1914 – SMS Emden was sunk by HMAS Sydney in the Battle of Cocos.

1917 – Joseph Stalin entered the provisional government of Bolshevik Russia.

1918 – Kaiser Wilhelm II of Germany abdicated after the German Revolution, and Germany was proclaimed a Republic.

1918 Spiro Agnew, 39th Vice President of the United States, was born (d1996).

1920 The Immigration Restriction Amendment Act 1920 made it necessary for immigrants to apply for a permanent residence permit before they arrived in New Zealand, which in effect introduced a white New Zealand policy.

White New Zealand policy introduced

1921 – Albert Einstein was awarded the Nobel Prize in Physics for his work with the photoelectric effect.

1923 – In Munich, Germany, police and government troops crushed the Beer Hall Putsch in Bavaria.

1932 – Riots between conservative and socialist supporters in Switzerland killed 12 and injured 60.

1936 Mary Travers ,  singer, (Peter, Paul & Mary), was born (d 2009).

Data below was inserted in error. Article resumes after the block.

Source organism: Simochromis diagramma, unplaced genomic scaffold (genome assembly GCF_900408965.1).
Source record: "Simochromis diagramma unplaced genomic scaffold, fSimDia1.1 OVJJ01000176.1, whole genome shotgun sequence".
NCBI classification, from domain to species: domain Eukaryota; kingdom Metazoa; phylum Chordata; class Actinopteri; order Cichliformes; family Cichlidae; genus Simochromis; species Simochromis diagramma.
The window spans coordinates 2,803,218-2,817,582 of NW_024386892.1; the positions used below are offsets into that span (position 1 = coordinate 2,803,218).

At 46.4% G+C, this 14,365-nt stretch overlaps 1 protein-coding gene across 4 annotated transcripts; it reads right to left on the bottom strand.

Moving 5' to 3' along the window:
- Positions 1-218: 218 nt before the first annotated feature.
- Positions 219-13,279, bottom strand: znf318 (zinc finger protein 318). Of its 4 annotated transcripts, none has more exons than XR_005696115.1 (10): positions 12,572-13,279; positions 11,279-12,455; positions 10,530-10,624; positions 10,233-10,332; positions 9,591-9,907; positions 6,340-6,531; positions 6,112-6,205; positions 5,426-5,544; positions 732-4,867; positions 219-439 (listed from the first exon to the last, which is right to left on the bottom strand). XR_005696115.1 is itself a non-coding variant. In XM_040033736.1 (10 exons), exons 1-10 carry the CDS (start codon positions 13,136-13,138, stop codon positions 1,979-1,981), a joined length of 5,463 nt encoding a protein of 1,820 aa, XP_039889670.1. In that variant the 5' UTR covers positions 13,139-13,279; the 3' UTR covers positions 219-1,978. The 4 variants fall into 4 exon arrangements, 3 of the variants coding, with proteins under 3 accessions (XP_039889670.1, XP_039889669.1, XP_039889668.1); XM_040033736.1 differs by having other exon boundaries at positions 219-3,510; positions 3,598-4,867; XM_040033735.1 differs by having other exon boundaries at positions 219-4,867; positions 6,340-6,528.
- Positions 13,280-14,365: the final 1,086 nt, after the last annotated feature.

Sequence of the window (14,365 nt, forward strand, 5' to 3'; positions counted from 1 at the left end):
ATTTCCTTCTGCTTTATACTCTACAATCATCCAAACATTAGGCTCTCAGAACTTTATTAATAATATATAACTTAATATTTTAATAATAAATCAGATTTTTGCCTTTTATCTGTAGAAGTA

1937 Roger McGough, English poet, was born.

1937 – Japanese troops took control of Shanghai.

1938 – Nazi German diplomat Ernst vom Rath died from the fatal gunshot wounds of Jewish resistance fighter Herschel Grynszpan, an act which the Nazis used as an excuse to instigate the 1938 national pogrom, Kristallnacht.

1940 – Warsaw was awarded the Virtuti Militari.

1953 – Cambodia gained independence from France.

1955 – Karen Dotrice, British actress, was born.

1960 – Robert McNamara was named president of Ford Motor Co., the first non-Ford to serve in that post.

1963 – At Miike coal mine, Japan, an explosion killed 458, and hospitalised 839 with carbon monoxide poisoning.

1963 – A three-train disaster in Yokohama, killed more than 160 people.

1965 – Several U.S. states and parts of Canada were hit by a series of blackouts lasting up to 13 hours in the Northeast Blackout of 1965.

1965 – Catholic Worker member Roger Allen LaPorte, protesting against the Vietnam War, set himself on fire in front of the United Nations building.

1967 – Apollo program: NASA launches the unmanned Apollo 4 test spacecraft atop the first Saturn V rocket from Cape Kennedy, Florida.

1967 – First issue of Rolling Stone Magazine was published.